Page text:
Digitalisation in agriculture aimed at handing over sector to big corporates
Corporate houses have already changed the entire agricultural process from the time of planting of the seeds to transporting it to the market
The Narendra Modi government recently signed an MoU and announced its intention to introduce a policy called digitalisation in the agriculture sector. What are the benefits of it? What are the losses? Discussions are going on.
Recently, a discussion forum was held in Delhi under the auspices of some voluntary organizations on November 21-22, 2022. More than 60 people from various farmers’ associations participated in it and expressed their views.
More than 60 percent of people in India depend on agriculture for their livelihood. Scientists say that there are more than 15 crore agricultural families.
While introducing major technologies like digitalisation in agrarian sector, farmers connected with the field were not even considered nor contacted for dialogue. They did not even inform this form of grassroots change to those who were depending on the sector for survival. The farmers’ representative associations were also kept at bay.
Agriculture is under the purview of the state government. At least those concerned states could have been taken into confidence.
The Central government is intensifying its efforts to hand over the agriculture sector to private corporate forces by digitalising it. In the past, the Modi government had introduced three ‘black laws’ in the agrarian sector, and as a result of large-scale agitation by farmers and farmers’ associations for more than a year, it was forced to withdraw them.
Now, initiatives are taken again to bring those laws in another form by introducing this digitalisation system to hand over agriculture to corporate forces.
Corporate houses have already changed the entire agricultural process from the time of planting of the seeds to transporting it to the market. This digitalisation process is an attempt to present it to the private companies.
More than 10 reputed conglomerates in India are involved as partners with these companies. For example, Amazon, owned by Walmart, accounts for over 90 percent of the seed sector’s cottonseeds transactions. There are more such agrarian products handled and represented by Mann Cent, as well as Bayer companies.
A majority of the marketing of agricultural products are in the fields of tobacco and few others.
There are also ITC like companies that are continuing as partners. There is also Patanjali run by Baba Ramdev, who plays a major role in marketing and sales of the other products as well, involved with this deal.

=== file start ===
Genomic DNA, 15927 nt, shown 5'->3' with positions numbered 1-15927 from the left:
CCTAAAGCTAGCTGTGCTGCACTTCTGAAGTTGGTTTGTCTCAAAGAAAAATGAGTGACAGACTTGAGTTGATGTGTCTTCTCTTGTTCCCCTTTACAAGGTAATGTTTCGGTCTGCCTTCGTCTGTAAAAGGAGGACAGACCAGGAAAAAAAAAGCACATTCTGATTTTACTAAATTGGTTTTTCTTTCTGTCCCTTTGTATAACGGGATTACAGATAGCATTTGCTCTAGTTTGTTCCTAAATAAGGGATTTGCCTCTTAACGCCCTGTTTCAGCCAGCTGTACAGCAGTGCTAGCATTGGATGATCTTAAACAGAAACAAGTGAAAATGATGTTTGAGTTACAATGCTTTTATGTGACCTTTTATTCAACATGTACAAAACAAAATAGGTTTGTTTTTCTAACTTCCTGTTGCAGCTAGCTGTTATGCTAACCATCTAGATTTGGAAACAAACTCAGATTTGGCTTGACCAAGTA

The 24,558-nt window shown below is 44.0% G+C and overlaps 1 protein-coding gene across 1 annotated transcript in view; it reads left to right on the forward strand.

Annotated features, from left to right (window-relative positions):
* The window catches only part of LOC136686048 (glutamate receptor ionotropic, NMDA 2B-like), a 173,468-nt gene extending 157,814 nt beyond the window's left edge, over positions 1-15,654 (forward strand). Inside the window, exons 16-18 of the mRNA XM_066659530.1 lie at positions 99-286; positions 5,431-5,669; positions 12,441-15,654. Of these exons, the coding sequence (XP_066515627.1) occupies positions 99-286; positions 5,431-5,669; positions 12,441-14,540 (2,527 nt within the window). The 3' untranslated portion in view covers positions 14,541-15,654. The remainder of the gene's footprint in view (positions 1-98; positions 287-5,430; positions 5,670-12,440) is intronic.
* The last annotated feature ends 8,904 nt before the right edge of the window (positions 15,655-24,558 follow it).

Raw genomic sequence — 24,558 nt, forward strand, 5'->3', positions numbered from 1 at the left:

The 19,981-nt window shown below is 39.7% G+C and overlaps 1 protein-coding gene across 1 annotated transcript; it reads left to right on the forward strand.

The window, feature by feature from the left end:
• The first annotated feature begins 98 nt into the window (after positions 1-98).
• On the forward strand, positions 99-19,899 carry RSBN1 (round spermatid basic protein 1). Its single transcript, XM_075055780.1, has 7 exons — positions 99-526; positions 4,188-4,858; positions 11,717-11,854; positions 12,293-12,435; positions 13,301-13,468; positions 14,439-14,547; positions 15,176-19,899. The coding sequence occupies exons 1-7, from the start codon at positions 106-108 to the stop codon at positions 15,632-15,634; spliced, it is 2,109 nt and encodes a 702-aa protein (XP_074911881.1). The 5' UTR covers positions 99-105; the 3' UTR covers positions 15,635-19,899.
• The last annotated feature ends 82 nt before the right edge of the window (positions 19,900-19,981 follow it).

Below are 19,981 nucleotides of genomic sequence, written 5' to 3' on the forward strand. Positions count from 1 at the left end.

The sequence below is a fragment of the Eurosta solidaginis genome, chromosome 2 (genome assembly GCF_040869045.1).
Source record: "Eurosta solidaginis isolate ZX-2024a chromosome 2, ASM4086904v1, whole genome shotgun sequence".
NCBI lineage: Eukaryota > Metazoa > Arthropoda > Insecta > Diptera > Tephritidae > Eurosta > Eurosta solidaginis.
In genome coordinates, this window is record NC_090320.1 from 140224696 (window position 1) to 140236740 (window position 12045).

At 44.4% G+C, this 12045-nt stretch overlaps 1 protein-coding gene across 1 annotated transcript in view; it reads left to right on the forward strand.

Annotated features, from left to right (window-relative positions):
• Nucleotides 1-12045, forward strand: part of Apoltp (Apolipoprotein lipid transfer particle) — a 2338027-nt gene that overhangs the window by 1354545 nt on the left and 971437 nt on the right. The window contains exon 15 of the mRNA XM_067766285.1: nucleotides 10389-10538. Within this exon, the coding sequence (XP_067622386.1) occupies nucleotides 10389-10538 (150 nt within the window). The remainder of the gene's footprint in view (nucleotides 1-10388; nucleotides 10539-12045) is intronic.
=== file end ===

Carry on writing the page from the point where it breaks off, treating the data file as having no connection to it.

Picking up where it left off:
It is said that Microsoft Company is also involved. Companies like Uber and Ola that have already entered the transport sector are operating in all sectors beginning from buses to autos.
Also, there is the beginning of a practice that is spreading fast from currency notes to the form of digital money, from plane, train and bus tickets to retail businesses like coffee and tea shops. Internet services continue from near the car used by humans to the freezer.
In eight years of the Modi government, everything has been privatised. In the name of the monetisation pipeline, government assets and industries were sold cheaply. All-out efforts have started to collect 1.6 crore rupees in the financial year 2022-23. The process of sale of all assets related to power department, sports department, exchange department and coal mines has been accelerated.
The process of digitilisation of land records, survey records, has already started in the agriculture sector. The work of spreading fertilisers, seeds and pesticides through the drone system has started. This approach is intensified at the same rate as human labour is devalued and intellectualisation is increasingly emphasized.
70 to 80 percent of people in the agricultural sector are illiterate. This means that the main intention of this policy is to forcefully remove these small farmers from agriculture and transfer all the land to the corporate powers and then turn the farmers into labourers. All farmers should oppose this.
If at all it has to be introduced, it should be done not in the private sector but in the public sector with the participation of farmers and with the cooperation of various states. Farmers and farmer associations have to deliberate on the issue as a prime theme.
Views are personal